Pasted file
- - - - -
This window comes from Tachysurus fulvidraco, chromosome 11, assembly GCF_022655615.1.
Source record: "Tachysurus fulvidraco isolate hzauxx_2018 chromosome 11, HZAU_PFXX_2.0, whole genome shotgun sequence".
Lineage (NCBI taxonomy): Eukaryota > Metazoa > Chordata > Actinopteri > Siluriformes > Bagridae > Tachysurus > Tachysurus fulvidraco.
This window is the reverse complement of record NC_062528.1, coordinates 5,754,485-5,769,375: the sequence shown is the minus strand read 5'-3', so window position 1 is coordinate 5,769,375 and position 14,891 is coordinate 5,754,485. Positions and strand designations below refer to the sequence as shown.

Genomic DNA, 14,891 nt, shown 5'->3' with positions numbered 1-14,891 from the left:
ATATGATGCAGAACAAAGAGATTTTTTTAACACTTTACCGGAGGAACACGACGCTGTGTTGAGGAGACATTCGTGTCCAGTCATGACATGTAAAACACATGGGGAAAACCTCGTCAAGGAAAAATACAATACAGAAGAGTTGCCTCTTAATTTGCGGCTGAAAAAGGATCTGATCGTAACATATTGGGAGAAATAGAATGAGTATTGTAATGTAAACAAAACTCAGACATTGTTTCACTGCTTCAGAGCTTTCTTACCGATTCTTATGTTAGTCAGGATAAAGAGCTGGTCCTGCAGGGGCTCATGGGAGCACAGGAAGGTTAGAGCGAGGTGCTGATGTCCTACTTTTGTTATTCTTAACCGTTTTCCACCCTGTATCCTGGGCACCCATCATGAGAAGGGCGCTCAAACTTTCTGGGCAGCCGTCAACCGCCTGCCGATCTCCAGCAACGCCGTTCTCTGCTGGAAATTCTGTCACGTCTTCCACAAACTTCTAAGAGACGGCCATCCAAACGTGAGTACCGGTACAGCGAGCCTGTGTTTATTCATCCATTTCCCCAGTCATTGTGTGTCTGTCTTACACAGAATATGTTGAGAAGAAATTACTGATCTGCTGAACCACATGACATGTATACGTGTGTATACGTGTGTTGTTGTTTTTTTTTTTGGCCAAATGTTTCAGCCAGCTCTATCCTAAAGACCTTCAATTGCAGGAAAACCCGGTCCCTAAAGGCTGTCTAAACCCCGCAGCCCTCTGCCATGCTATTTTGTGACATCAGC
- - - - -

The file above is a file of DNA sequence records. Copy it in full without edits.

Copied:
This window comes from Tachysurus fulvidraco, chromosome 11, assembly GCF_022655615.1.
Source record: "Tachysurus fulvidraco isolate hzauxx_2018 chromosome 11, HZAU_PFXX_2.0, whole genome shotgun sequence".
Lineage (NCBI taxonomy): Eukaryota > Metazoa > Chordata > Actinopteri > Siluriformes > Bagridae > Tachysurus > Tachysurus fulvidraco.
This window is the reverse complement of record NC_062528.1, coordinates 5,754,485-5,769,375: the sequence shown is the minus strand read 5'-3', so window position 1 is coordinate 5,769,375 and position 14,891 is coordinate 5,754,485. Positions and strand designations below refer to the sequence as shown.

Genomic DNA, 14,891 nt, shown 5'->3' with positions numbered 1-14,891 from the left:
ATATGATGCAGAACAAAGAGATTTTTTTAACACTTTACCGGAGGAACACGACGCTGTGTTGAGGAGACATTCGTGTCCAGTCATGACATGTAAAACACATGGGGAAAACCTCGTCAAGGAAAAATACAATACAGAAGAGTTGCCTCTTAATTTGCGGCTGAAAAAGGATCTGATCGTAACATATTGGGAGAAATAGAATGAGTATTGTAATGTAAACAAAACTCAGACATTGTTTCACTGCTTCAGAGCTTTCTTACCGATTCTTATGTTAGTCAGGATAAAGAGCTGGTCCTGCAGGGGCTCATGGGAGCACAGGAAGGTTAGAGCGAGGTGCTGATGTCCTACTTTTGTTATTCTTAACCGTTTTCCACCCTGTATCCTGGGCACCCATCATGAGAAGGGCGCTCAAACTTTCTGGGCAGCCGTCAACCGCCTGCCGATCTCCAGCAACGCCGTTCTCTGCTGGAAATTCTGTCACGTCTTCCACAAACTTCTAAGAGACGGCCATCCAAACGTGAGTACCGGTACAGCGAGCCTGTGTTTATTCATCCATTTCCCCAGTCATTGTGTGTCTGTCTTACACAGAATATGTTGAGAAGAAATTACTGATCTGCTGAACCACATGACATGTATACGTGTGTATACGTGTGTTGTTGTTTTTTTTTTTGGCCAAATGTTTCAGCCAGCTCTATCCTAAAGACCTTCAATTGCAGGAAAACCCGGTCCCTAAAGGCTGTCTAAACCCCGCAGCCCTCTGCCATGCTATTTTGTGACATCAGC